Need for Speed Underground 2
Last Year's Need For Speed: Underground pretty much came out of nowhere, resuscitating a flagging brand while simultaneously kickstarting the whole car modification genre. A shrewd move by EA - it's a huge market, with top-selling magazines featuring a winning combination of neon piss-flaps and impressionable young girls exposing their breasts. The bestselling racing game of 2003, it was no surprise to learn that a sequel would follow, and you can bet your modified camshaft that as you read these words, an anonymous game factory is currently slaving away on number three.
In a break with EA tradition, this sequel does actually differ slightly from the previous game. Whereas Need For Speed: Underground was a largely abstract series of events, number two embraces the current trend for so-called emergent gameplay', placing the action in a living, breathing' city, with even a vague storyline to back it up.
Arriving in the fictional city of Bay View following an unsavoury incident six months previously, a car is waiting for you at the airport. No sooner have you put the keys in the ignition than some Doris comes on the blower telling you to give her car back. Voiced by Brooke Burke, her CV also involves appearing naked for the gratification of men. In the game, she's a sassy broad' who introduces you to Bay View's thriving underground racing scene.
In time-honoured fashion, you start the game with a nice little runner. It may be adequate for picking up a selection of lonely meals from Sainsbury's, but it doesn't really cut the mustard in the high-stakes world of street racing. Some low-grade races soon earn you a few quid though, enabling you to pimp your ride, tweaking the performance as well as earning points for artistic merit, thus eventually securing magazine covers.
It's a tried and tested format, but one that works supremely well in this instance. Simply touring around the enormous city is a joy in itself, with a map directing you to the various shops and races, of which three new types are added. The story won't win any Oscars, particularly as it also features a cameo from Kelly Brook, but it does make it more of a rounded experience than previously. Musically, the EA Trax are again in full effect, this time featuring less hip hop and more shouting.
Ultimately though, it's all about the racing, which is rarely less than gripping. For an arcade game, it's even surprisingly playable with a steering wheel, with near misses causing no small amount of amateurish flinching. If you can't afford to attach largely pointless gadgets to your otherwise moribund vehicle, this is the next best thing.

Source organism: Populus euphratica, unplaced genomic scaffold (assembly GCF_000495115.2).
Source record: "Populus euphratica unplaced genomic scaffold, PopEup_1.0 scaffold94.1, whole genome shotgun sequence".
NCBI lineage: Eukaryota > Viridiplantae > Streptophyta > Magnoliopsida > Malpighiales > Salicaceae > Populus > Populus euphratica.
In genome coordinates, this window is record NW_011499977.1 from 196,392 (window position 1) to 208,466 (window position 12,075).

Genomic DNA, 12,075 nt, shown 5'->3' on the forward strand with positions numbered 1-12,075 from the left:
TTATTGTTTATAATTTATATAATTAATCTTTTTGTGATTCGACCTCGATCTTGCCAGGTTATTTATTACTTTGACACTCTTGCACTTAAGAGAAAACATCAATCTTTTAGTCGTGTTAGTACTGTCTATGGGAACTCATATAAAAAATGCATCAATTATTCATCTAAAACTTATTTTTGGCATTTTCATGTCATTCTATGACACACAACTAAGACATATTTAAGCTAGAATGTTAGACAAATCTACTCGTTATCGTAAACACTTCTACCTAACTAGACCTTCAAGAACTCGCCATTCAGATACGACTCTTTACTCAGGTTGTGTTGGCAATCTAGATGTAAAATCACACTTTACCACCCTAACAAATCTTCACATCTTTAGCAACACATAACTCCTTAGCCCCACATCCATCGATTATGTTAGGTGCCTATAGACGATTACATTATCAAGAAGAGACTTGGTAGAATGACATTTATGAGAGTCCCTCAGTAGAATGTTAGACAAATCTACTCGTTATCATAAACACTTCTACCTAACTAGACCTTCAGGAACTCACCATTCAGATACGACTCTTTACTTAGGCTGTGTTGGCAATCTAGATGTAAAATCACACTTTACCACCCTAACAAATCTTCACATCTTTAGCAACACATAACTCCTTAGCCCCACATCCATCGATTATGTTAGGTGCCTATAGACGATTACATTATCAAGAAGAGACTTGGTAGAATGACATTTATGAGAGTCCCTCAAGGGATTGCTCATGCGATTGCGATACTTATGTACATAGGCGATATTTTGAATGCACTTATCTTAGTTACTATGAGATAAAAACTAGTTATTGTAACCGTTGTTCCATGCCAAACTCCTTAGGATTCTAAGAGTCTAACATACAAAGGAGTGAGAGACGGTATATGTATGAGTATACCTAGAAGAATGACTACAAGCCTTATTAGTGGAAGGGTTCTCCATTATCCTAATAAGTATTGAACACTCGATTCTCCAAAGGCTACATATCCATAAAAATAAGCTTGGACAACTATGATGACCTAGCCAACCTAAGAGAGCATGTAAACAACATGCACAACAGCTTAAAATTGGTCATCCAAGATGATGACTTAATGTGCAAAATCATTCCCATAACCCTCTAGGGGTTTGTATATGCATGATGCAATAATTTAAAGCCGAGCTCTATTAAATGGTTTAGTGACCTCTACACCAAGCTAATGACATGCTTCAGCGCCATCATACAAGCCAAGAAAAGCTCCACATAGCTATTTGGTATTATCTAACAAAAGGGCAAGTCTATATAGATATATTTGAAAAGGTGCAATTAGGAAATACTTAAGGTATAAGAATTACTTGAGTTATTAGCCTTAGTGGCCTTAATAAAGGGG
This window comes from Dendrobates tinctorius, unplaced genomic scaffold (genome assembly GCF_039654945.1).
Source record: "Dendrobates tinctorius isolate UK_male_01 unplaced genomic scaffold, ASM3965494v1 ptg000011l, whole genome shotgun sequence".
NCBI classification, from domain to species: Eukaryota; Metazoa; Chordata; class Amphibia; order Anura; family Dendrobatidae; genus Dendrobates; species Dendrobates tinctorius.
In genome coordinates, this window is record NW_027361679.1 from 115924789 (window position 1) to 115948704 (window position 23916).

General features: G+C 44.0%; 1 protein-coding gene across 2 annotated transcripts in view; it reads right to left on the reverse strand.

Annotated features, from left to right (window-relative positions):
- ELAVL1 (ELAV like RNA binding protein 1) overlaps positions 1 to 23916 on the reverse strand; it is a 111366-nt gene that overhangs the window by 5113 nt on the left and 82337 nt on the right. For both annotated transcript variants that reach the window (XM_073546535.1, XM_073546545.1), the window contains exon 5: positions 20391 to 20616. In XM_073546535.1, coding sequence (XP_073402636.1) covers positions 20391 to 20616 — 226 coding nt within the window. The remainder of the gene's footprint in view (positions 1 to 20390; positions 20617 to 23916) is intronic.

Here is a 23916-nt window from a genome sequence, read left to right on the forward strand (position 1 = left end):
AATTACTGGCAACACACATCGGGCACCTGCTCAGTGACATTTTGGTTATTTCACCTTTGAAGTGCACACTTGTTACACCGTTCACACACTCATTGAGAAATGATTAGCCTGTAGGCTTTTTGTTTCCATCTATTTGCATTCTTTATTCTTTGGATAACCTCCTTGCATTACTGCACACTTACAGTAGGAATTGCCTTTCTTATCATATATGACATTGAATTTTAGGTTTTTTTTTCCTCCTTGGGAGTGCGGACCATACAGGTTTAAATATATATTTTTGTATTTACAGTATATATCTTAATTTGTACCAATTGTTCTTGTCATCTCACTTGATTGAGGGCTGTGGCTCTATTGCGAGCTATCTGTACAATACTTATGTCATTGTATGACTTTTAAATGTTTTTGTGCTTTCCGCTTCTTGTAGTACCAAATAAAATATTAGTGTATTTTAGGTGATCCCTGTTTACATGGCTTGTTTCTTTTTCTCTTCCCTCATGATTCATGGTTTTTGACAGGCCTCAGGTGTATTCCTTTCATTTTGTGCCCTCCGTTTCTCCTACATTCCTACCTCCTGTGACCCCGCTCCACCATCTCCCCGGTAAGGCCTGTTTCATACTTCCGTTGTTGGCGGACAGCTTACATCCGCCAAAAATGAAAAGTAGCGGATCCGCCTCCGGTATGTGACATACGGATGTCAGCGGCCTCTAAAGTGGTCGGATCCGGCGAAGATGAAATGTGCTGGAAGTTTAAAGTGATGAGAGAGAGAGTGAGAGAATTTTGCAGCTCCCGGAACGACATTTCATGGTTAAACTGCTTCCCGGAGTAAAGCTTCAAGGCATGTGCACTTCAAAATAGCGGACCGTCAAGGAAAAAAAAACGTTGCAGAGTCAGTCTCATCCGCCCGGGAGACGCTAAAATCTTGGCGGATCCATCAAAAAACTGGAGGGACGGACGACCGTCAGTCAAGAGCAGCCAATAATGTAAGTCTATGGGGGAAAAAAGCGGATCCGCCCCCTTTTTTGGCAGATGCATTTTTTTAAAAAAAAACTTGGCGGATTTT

Download Need for Speed Underground 2
If I hadn't spent the greater part of the last few months playing Burnout 3: Takedown I would have loved Need for Speed Underground 2, and in many ways Electronic Arts latest racer is better than Takedown, but just not in the ways that matter most to me.
Underground 2 is all about street racing and it excels at giving you a world of options for tinkering with your ride and having pick-up races however I just didn't find the mechanics that appealing and the story line seemed absolutely flat to me.
If you're an absolute gear-head, there is no question you are going to love this game. You can purchase and upgrade parts for everything from your engine to your exhaust system. You can even tinker with the look of your car with new spoilers, neon kits and rims.
The game itself is not nearly as exciting. While there are 125 miles of road to tool around searching for pick-up races, cash and plot, there's still not much to do on the roadway. Instead of adding to the game, this addition of more space feels like it waters down the original game, making it a weak-sister imitation.
The best add-on to the game, online play, is fairly stable and gives players a lot more to do but just doesn't go far enough to make this game shine in a year of blockbuster games. In addition, the game's graphics and sound are both solid, but again far from anything worth talking about.
The game does excel in one way: marketing. I've never seen so much product placement in one game, from billboard lined streets, to name-brand fast food restaurants to a well-known cell phone interface; this game is the master at selling everything but itself.
If you're just a fan of console racing, then Underground 2 isn't for you. If you're a gear-head into the street scene that is willing to put up with a lot of play to get to the good stuff, then pick this bad boy up.